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Ryan Zimmerman gives Dr. Anthony Fauci advice on throwing out the first pitch

Infectious disease specialist Dr. Fauci will make his MLB debut, throwing out the first pitch at the Nationals Opening Day game against the Yankees.

WASHINGTON — Mr. National himself may not be suiting up for Opening Day this year, but he still had plenty of advice for the man taking the mound to throw out the ceremonial first pitch at Nats Park. First baseman Ryan Zimmerman sat down with Dr. Anthony Fauci to advise the infectious disease specialist on strategies before he makes his Opening Day debut on July 23. 

"Are you more nervous to throw out the first pitch, or have you been more nervous over the last three or four months dealing with everything you've had to deal with?" the Nats' first-ever draft pick asked Dr. Fauci, who happens to be a huge fan of the reigning World Series champions. 

Dr. Fauci has endeared himself to the nation in 2020 as he's navigated the U.S. through the coronavirus pandemic. And with his signature humility, the doctor admitted to having a few game-day jitters over the prospect of his first experience throwing a pitch in an MLB game. 

"I'm quite nervous about it," Fauci said with a chuckle. 

"Well don't worry about it, if you bounce it there's no one there to boo you," Zimemrman responded, alluding to the empty stadiums that will be the norm in the shortened MLB season. 

RELATED: Dr. Anthony Fauci will throw out first pitch at Nationals opening day

The franchise's 16th season will be the shortest since 1878, at 60 games, with the teams playing in fan-less stadiums to prevent the spread of coronavirus. Thursday's game will air on ESPN starting at 7:08 p.m.against the New York Yankees. 

So what was the face of the franchise's best advice for Dr. Fauci? 

"I've had a chance to catch a lot of pitches, some from presidents and very important people like yourself," Zimmerman said. "You talk to them afterwards and they always say 'I wish I would have warmed up more.'" 

Zimmerman suggested the doctor get plenty of warm-up throws in and to aim a little higher than he thinks he needs to.

"You gotta go to the mound," Zimmerman advised. "Don't throw from in front of the mound. Just go for it." 

Thursday's pitch won't be Fauci's first time on the diamond -- he played shortstop on his high school baseball team. He admitted that he's been preparing for his big moment over the last few days, and called his current baseball skills "humbling." 

"I could go to the gap between short and third, pick out something that was almost in the back grass and fire it to first base pretty well," Fauci said. "Last night, I went up with my wife to one of the schools near my neighborhood in D.C. It felt like I was throwing a brick, Zimm. Whatever happened to my strength?" 

RELATED: Opening Day 2020: Here's a look at the Nationals unusual home opener against the Yankees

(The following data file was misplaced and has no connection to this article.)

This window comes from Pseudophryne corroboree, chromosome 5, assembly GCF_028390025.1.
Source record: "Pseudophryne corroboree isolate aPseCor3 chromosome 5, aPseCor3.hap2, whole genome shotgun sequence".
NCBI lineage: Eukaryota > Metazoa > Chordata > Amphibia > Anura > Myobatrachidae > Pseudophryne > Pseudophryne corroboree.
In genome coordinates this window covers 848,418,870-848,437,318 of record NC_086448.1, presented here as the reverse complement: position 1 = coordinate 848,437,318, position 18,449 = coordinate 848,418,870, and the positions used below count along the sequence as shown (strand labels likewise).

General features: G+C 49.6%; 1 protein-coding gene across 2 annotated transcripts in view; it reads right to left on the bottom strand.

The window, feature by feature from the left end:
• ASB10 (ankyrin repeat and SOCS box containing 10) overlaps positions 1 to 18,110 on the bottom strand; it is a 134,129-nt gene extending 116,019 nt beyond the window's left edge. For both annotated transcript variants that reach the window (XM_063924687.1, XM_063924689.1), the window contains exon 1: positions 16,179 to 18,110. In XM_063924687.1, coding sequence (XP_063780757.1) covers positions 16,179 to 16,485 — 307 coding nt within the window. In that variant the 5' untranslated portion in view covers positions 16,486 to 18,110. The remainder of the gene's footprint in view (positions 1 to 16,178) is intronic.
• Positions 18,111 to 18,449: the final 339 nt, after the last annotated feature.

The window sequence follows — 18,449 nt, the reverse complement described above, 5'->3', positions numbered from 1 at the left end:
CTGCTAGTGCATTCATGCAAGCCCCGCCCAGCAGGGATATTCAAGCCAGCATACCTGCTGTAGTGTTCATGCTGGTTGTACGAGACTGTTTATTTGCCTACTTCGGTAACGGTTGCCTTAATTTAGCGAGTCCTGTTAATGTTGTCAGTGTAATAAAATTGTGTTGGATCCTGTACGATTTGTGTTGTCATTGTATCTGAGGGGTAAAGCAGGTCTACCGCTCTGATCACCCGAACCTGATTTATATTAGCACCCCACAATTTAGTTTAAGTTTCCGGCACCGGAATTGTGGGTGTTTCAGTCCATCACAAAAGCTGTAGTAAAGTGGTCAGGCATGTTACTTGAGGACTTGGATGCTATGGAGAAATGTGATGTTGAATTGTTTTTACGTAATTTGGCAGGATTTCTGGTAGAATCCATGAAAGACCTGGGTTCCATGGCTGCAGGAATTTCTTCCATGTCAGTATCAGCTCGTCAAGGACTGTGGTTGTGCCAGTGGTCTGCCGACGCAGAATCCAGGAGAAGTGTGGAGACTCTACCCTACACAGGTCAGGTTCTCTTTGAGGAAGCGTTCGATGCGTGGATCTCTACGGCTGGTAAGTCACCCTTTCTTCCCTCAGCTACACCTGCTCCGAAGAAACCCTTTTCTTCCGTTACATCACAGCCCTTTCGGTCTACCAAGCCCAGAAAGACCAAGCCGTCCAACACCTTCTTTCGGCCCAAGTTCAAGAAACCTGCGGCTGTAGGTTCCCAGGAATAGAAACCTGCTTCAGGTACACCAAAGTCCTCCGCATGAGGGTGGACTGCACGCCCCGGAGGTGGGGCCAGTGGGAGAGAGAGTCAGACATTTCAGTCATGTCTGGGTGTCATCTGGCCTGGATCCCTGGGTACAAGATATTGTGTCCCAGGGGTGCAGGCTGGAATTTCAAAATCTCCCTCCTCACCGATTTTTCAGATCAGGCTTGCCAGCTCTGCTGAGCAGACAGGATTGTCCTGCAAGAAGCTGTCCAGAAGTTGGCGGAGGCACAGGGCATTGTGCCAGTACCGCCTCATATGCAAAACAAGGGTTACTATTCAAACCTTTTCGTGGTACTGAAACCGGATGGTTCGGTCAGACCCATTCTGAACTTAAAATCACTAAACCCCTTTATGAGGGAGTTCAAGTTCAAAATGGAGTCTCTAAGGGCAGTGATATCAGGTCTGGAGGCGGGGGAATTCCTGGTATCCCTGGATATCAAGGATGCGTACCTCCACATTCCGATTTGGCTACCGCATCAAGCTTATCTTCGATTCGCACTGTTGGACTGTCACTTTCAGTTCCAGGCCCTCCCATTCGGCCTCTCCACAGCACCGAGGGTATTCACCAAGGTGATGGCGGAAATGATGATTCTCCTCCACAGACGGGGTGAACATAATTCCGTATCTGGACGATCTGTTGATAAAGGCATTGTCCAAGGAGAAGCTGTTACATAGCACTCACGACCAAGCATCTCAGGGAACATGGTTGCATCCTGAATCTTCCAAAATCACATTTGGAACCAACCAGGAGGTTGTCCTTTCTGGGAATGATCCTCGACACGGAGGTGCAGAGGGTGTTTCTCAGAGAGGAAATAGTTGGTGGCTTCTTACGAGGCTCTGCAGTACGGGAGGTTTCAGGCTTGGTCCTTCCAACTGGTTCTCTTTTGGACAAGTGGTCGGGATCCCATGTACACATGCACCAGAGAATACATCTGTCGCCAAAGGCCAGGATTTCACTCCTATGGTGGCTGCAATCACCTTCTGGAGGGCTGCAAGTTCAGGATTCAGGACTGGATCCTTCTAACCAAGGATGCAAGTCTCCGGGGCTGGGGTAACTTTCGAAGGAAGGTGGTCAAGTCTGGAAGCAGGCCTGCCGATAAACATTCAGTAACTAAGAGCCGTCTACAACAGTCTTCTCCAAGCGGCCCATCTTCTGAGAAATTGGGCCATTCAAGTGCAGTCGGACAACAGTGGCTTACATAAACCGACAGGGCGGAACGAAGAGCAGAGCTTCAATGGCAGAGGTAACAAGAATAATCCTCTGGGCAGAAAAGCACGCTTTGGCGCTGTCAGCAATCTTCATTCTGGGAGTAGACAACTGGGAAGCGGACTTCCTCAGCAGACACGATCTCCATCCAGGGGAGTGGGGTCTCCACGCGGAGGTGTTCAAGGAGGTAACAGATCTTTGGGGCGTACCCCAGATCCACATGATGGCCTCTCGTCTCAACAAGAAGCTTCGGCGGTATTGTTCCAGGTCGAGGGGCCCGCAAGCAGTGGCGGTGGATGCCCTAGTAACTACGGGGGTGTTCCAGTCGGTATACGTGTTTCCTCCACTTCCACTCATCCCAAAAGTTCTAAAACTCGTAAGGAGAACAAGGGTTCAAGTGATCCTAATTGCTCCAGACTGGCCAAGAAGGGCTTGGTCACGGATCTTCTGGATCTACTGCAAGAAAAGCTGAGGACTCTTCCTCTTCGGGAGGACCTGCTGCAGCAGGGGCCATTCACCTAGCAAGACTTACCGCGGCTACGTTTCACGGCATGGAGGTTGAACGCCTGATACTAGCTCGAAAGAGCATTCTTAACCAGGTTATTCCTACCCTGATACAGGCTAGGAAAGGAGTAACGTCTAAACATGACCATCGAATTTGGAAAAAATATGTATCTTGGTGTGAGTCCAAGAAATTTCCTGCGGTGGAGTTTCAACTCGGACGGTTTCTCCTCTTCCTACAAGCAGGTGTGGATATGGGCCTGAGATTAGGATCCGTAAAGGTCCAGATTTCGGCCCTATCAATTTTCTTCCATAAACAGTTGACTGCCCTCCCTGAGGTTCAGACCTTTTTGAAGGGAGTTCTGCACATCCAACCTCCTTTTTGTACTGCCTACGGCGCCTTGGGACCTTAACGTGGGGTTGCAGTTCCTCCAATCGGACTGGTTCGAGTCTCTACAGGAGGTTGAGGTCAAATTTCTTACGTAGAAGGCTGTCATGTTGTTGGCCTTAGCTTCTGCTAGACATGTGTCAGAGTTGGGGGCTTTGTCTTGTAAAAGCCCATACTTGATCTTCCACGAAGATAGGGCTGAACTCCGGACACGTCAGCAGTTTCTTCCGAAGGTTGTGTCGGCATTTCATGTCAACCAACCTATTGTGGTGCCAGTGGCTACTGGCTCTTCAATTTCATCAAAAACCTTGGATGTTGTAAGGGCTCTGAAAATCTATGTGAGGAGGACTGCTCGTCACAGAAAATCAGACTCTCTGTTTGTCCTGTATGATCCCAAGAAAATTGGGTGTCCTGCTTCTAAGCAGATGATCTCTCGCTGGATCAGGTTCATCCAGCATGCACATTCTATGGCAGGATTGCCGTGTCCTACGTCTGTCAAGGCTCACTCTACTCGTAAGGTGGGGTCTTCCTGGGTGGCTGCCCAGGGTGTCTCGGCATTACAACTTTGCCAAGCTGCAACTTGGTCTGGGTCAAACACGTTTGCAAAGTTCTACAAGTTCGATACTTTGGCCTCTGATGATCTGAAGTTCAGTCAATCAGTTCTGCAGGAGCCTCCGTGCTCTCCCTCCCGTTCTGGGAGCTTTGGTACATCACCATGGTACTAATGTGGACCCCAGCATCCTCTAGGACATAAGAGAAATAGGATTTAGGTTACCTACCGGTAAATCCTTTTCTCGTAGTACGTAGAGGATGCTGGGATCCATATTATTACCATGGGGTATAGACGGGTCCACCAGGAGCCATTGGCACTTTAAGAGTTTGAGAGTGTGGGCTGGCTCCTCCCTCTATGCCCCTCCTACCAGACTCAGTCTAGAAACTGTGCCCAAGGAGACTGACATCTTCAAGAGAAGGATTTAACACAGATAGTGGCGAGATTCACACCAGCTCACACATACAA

Both of the D.C. legends expressed gratitude at having baseball back in the nation's capital, even if the season looks a bit different.  

"There's something about the game of baseball, you either love it or you don't. And when you love it, you really love it," Fauci said. "The pace of the game, the feeling you get when you go to a stadium, particularly a stadium as beautiful as Nats stadium, there's nothing better." 

Zimmerman, who made the choice to sit out the 2020 season due to COVID concerns, said he's been using the time away from the game to pass on his love of the sport to two of his biggest fans. 

"I've been watching the games they've played the last couple nights with my daughters, and it was the weirdest experience because I've never watched a game with them before," Zimmerman said. "It was kind of cool to teach them about the game of baseball. That being said, I've missed every second of it. It was a tough decision for me, but I think the right decision for me and my family." 

The first baseman expressed his hope that things go smoothly health-wise for his teammates playing this season. 

"I think the players have held each other accountable," Zimmerman said. "I think if we continue to do that, as players and as a country as well, thinking about each other and not ourselves, I think all of us can get through this. Hopefully, baseball can help us all get through this, and that's why we are doing this." 

And for those worried that the 35-year-old might choose to hang up his cleats, rest assured, he's not done yet. 

"I fully plan on being back," Zimmerman emphasized. "I can't go out like this." 

Zimmerman left Fauci with a few parting words to help him go 1-0. 

"Go to the mound," he reiterated. "Wish I could be there to catch it, but we'll have to get you another chance next year." 

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RELATED: This week in history: The last shortened baseball season was in 1994

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